In the latest development in the Jallikattu row, the Centre has told the Supreme Court that it has decided to withdraw its 2016 notification that sought to allow the bull-taming sport in Tamil Nadu.
NDTV reported that the Centre decided to withdraw the notification after Tamil Nadu decided to bring in a bill to allow Jallikattu.
The notification, issued by the Centre on 8 January, 2016, had sought lifting of the ban in the then poll-bound state with certain restrictions. It was challenged by Animal Welfare Board of India, People for Ethical Treatment of Animals (PETA) India, a Bangalore-based NGO and others.
The decision to withdraw the notification comes a day after Tamil Nadu witnessed intense violence across the state. Police vehicles were vandalised and set on fire, while the Ice House police station in Chennai was set on fire by the angry mob of people demanding Jallikattu.
Tamil Nadu on Monday passed a law legalising the conduct of Jallikattu - the popular bull taming sport - in the state which was banned by the Supreme Court in 2014.
The law now replaces the ordinance that was promulgated amending the Prevention of Cruelty to Animals Act on January 21.
An ordinance has a life of six months and it would lapse unless a law is passed to replace that.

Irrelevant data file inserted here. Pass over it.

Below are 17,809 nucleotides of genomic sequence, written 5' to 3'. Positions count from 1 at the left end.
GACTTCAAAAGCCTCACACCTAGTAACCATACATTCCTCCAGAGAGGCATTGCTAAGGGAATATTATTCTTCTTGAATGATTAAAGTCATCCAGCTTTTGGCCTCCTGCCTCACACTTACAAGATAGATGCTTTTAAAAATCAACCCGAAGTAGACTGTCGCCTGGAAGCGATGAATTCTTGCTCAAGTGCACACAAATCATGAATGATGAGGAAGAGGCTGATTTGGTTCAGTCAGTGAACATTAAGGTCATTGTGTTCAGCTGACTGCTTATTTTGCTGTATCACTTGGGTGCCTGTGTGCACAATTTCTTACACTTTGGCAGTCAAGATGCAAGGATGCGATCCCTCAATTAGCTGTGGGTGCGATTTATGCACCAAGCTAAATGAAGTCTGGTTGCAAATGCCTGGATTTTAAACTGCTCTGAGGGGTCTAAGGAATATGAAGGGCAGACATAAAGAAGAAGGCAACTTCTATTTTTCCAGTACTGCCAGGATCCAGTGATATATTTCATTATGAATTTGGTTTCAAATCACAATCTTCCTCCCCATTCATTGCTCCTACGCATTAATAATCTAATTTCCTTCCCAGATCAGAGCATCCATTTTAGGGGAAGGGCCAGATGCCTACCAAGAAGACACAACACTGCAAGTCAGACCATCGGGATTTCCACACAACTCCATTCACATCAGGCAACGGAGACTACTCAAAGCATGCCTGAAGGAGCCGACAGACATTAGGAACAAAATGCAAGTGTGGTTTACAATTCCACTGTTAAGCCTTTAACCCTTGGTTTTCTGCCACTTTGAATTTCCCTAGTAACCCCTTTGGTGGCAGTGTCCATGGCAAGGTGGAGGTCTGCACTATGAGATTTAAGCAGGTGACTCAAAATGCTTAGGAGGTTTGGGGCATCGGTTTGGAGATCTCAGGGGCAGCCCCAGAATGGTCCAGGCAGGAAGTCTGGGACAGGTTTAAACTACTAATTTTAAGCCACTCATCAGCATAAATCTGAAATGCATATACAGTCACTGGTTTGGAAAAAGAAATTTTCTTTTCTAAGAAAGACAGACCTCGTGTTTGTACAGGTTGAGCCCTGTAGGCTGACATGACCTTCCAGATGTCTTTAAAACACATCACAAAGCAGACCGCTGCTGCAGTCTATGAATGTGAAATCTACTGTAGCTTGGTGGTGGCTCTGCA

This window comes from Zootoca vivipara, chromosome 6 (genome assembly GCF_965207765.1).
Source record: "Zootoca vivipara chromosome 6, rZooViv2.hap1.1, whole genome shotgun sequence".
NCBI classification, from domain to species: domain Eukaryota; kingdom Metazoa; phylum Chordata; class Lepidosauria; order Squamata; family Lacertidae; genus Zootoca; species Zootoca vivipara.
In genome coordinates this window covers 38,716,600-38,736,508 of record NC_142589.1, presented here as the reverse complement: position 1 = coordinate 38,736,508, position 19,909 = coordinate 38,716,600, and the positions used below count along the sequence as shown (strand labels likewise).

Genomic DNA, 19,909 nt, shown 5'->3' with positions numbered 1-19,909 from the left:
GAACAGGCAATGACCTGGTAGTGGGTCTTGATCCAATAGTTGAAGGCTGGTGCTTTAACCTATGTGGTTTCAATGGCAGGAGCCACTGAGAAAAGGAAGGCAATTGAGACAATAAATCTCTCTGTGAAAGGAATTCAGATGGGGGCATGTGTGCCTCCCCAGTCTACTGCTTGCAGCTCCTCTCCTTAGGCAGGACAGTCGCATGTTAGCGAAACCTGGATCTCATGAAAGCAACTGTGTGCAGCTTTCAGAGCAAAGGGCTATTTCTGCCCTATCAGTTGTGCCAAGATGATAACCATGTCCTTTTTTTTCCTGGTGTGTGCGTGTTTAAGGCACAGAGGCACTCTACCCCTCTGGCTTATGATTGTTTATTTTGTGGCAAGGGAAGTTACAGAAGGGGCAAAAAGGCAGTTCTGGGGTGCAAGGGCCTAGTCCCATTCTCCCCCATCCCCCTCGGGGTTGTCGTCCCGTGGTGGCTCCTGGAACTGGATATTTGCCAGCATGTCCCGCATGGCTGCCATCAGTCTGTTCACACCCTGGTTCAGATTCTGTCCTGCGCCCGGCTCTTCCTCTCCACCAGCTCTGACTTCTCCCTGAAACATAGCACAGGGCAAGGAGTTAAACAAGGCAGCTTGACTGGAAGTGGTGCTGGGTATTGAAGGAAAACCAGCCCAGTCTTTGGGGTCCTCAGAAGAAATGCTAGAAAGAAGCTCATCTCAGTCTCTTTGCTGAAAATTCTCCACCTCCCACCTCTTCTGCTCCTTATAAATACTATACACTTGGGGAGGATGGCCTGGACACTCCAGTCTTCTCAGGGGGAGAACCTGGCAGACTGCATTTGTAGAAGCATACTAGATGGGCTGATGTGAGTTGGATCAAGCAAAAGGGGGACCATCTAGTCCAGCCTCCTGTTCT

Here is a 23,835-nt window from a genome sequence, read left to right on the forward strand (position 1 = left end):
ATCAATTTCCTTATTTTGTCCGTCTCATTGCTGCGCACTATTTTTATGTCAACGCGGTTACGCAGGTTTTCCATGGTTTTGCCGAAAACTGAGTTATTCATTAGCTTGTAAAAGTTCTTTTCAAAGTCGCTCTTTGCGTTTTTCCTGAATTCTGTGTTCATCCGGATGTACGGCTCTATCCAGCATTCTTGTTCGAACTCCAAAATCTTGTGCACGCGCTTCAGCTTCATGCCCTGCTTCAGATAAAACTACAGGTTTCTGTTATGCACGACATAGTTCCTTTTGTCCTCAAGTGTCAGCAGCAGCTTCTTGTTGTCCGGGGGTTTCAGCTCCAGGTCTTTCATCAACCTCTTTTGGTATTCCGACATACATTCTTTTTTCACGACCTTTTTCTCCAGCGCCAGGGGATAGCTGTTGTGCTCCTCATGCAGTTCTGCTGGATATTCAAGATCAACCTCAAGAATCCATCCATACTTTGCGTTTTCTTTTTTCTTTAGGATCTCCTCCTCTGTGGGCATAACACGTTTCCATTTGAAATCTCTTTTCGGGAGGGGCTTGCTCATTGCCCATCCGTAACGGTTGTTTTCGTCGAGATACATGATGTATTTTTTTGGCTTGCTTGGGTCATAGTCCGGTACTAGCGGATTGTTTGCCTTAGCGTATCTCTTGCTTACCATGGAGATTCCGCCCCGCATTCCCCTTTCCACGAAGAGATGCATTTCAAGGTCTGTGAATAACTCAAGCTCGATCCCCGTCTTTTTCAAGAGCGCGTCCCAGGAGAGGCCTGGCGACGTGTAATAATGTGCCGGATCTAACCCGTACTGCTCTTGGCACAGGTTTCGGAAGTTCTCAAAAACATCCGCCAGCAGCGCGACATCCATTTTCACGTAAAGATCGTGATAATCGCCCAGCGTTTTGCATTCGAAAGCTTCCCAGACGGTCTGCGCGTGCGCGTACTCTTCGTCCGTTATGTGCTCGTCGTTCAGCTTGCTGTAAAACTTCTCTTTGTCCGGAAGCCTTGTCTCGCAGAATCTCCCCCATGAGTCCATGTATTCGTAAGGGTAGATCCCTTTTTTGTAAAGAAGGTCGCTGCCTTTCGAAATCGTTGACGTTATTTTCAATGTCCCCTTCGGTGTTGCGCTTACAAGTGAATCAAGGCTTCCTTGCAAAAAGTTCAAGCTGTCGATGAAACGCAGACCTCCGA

The Supreme Court, on 20 January, had delayed its judgement on Jallikattu on the Centre's submission that they were in talks with Tamil Nadu to find a way out in the matter.
In December, 2016, just when the Jallikattu movement was gaining momentum, the Supreme Court had also question the notification that the Centre now wants to withdraw.
"How can you (the Centre) negate our judgment banning jallikattu by coming up with the January 2016 notification allowing bulls to participate in the sport again," a bench of Justices Dipak Misra and R.F. Nariman had said.
"Your January 2016 notification negates our 2014 judgment banning use of bulls in jallikattu," it had said.
It was in 2014 that the Supreme Court had passed a judgement saying bulls could not be used as performing animals for jallikattu events or bullock-cart races in Tamil Nadu, Maharashtra or any where else in the country.
Earlier the top court had declared the Tamil Nadu Regulation of Jallikattu Act, 2009 as constitutionally void, being violative or Article 254(1) of the Constitution.
(with inputs from agencies)
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